Friday, December 25, 2015

An increase in alcohol tax appears to have decreased gonorrhea rates in Maryland

Public Release: 9-Dec-2015
An increase in alcohol tax appears to have decreased gonorrhea rates in Maryland
University of Florida

Increasing state alcohol taxes could help prevent sexually transmitted infections, such as gonorrhea, according to University of Florida Health researchers, who found that gonorrhea rates decreased by 24 percent in Maryland after the state increased its sales tax on alcohol in 2011.

Multiple prior studies have shown that increases in alcohol taxes decrease alcohol consumption. Less drinking reduces risky sexual behavior, such as having unprotected sex or having sex with new partners. In 2014, the rate of infection from gonorrhea, chlamydia and syphilis increased substantially nationwide, and young people accounted for nearly two-thirds of the cases of gonorrhea and chlamydia. This UF Health study is one of the first to quantify the effect of alcohol taxes on the rate of sexually transmitted infections.


Sexually transmitted diseases can cause pain, infertility and certain types of cancer. In Maryland, the tax increase resulted in 2,400 fewer statewide cases of gonorrhea during the 18 months after the tax increase went into effect, according to findings published today (Dec. 9) in the American Journal of Preventive Medicine.

The tax increase in Maryland was only $0.03 per $1. The tax increased from 6 percent, which had been the sales tax rate on alcohol since July 1, 2008, to 9 percent on July 1, 2011.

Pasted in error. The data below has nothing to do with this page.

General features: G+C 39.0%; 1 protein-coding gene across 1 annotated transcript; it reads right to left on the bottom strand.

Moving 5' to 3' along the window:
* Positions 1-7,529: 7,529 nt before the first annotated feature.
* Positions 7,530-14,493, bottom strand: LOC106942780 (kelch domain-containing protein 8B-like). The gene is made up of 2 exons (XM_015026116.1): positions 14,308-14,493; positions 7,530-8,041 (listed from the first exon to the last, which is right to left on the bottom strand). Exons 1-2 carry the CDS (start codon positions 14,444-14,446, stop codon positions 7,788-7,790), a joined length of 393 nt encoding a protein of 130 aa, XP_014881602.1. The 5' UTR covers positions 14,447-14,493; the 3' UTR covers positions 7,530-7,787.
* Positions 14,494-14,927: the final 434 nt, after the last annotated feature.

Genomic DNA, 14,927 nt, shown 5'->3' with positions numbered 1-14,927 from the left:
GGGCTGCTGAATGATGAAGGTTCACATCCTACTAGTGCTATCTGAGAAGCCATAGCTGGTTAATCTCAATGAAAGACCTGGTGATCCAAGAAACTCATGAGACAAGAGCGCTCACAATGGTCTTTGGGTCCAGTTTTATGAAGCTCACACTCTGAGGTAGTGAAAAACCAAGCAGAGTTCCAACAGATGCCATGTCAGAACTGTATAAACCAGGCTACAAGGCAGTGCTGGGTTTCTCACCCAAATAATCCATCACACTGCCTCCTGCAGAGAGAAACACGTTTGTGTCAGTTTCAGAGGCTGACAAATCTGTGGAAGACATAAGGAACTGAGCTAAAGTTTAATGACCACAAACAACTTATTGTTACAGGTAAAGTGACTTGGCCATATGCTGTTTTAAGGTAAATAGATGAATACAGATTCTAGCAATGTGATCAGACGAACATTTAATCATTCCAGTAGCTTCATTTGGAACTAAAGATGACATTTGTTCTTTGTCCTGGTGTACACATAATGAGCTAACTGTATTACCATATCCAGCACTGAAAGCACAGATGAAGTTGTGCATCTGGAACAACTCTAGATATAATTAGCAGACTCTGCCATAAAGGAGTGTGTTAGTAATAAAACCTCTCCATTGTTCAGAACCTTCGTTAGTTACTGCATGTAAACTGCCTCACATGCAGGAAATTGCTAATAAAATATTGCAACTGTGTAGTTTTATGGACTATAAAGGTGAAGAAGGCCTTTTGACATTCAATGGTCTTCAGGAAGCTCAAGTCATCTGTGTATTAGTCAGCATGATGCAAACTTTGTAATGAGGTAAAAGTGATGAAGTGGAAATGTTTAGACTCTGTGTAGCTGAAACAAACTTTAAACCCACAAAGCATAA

To attribute the effects the team observed to the increase in alcohol taxes, the researchers compared the trends in sexually transmitted diseases in Maryland with three groups of other states.


The research team did not find any effect on chlamydia rates or any differences across age, race or ethnicity, or gender. This lack of difference across various demographics suggests the tax may have influenced all individuals similarly, Staras said.

The lack of effect on chlamydia rates could be due to the fact that chlamydia infections are more likely to be asymptomatic or mild compared with gonorrhea, which means people are less likely to seek testing and therefore the cases are less likely to be reported. In addition, gonorrhea infections are more geographically concentrated and restricted to higher-risk populations, magnifying the influence of small changes, such as a decrease in alcohol consumption. High-risk populations include individuals who engage in risky sexual behavior with concurrent partners or those who have sexual partners within an interconnected social group.

"Right now, the only population-level intervention for STIs recommended by the Centers for Disease Control and Prevention is condom distribution," Staras said. "However, the effects we observed in this study are comparable to the effectiveness of condom distribution, and taxes generate revenue rather than spend it -- making it a powerful option for policymakers to consider."

No comments:

Post a Comment